Sudanese army fired tear gas at protesters

Demonstrators used burning tires to block roads in the capital Khartoum and Omdurman

The Sudanese security forces fired tear gas at pro-democracy demonstrators during the latest large-scale protest against military rule after the October coup.

Thousands of people in several cities took to the streets chanting anti-coup slogans and calling for the overthrow of the Sudanese governing council.

In the capital, Khartoum and Port Sudan, tear gas was used to disperse crowds.

The protests on Tuesday took place two days after the resignation of civilian prime minister Abdalla Hamdok.

Mr. Hamdock resigned after a recent power-sharing agreement with the military sparked outrage.

Since the army seized power on October 25, rallies calling for the restoration of full civil rule have been held across the country. The military often responded with force.

According to the pro-democracy Sudan’s Central Medical Council, at least 56 people have been killed in protests so far, most of which were shot by security forces.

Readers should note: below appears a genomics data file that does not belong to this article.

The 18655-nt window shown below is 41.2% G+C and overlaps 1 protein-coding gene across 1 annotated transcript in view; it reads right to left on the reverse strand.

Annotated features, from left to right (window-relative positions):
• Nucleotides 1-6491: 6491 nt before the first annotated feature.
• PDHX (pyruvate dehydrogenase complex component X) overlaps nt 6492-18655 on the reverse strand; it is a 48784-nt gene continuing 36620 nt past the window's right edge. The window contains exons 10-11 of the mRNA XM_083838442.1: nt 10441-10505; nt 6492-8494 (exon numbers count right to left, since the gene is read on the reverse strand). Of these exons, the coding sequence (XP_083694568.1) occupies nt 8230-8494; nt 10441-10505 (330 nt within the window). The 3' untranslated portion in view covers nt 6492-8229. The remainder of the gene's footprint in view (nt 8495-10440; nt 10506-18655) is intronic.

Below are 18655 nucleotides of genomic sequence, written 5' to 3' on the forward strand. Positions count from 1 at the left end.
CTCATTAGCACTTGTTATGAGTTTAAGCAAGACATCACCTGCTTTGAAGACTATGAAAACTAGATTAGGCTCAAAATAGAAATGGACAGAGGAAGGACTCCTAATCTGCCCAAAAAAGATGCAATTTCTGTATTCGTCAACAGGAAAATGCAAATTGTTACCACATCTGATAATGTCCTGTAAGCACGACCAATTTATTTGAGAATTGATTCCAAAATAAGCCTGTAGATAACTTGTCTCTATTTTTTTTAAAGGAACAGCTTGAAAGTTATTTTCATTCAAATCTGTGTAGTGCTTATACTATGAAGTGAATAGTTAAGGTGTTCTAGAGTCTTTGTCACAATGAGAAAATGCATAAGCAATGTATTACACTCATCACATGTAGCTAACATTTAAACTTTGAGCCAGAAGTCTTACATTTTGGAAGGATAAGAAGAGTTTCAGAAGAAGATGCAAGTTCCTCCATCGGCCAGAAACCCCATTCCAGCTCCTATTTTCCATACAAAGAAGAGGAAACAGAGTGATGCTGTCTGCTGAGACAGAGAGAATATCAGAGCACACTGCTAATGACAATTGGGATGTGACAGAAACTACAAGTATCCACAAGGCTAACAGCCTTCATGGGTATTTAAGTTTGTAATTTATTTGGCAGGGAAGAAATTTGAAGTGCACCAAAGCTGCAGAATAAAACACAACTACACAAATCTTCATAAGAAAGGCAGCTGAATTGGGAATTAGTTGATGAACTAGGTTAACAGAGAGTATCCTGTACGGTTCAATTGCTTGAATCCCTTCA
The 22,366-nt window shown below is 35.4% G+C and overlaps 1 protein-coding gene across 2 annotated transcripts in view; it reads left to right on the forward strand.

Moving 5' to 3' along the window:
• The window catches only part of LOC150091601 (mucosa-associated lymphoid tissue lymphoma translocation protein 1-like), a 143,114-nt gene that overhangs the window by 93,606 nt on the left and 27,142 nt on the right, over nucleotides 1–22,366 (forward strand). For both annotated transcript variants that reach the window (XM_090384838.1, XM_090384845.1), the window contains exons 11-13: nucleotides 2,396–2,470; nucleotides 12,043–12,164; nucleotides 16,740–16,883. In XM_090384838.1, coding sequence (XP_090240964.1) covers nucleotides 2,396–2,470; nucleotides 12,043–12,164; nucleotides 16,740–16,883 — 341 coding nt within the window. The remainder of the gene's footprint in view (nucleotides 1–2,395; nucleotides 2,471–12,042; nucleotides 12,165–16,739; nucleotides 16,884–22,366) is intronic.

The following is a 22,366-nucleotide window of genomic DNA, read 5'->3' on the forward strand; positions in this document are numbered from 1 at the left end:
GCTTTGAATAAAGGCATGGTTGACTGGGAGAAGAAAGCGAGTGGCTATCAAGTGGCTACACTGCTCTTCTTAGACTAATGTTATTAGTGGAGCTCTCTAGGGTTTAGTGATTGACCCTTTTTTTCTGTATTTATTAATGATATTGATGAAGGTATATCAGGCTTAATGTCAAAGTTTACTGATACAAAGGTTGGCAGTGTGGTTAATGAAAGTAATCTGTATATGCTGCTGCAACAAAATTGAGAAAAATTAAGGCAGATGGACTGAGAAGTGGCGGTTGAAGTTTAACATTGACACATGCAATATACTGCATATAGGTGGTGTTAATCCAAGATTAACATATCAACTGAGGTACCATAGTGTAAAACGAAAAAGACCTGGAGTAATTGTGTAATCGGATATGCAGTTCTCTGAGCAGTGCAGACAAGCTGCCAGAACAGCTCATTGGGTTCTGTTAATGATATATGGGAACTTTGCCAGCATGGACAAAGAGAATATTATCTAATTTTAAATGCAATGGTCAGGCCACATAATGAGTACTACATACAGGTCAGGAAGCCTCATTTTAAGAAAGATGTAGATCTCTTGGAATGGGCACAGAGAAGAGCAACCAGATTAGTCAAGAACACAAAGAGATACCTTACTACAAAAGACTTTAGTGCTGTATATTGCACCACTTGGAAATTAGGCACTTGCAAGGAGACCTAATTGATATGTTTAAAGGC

On Tuesday, demonstrators used burning tires to block the roads in Khartoum and the neighboring city of Omdurman, and there were reports of shootings in Port Sudan, where some of the largest crowds gathered.

A Khartoum protester named Sharif said that he will continue to demonstrate until the end of military rule, adding that he also hopes to bring justice to those who have lost their lives.

“Someone was killed, and everyone who caused the Sudanese to shed blood must take responsibility,” he told AFP.

The other, Mona, said that the resignation of the prime minister did not change the demands of the protest movement.

“Things based on lies will eventually be wrong,” she said. “The coup d’etat from the beginning was wrong.”

The leader of the coup, General Abdul Fatah Burhan, defended the military’s move to seize power, saying that the military must take action to prevent civil war.

He has stated that Sudan is committed to the transition to civil rule and plans to hold elections in July 2023. But it is not clear how much power the new civilian government will have because it will be under military supervision.

On Monday, the general told the military leaders that the army is the “security lord of the country” and it will “protect the democratic transition”.

Democracy activists accused the military of stealing the revolution that led to the expulsion of long-serving ruler Omar al-Bashir in 2019.

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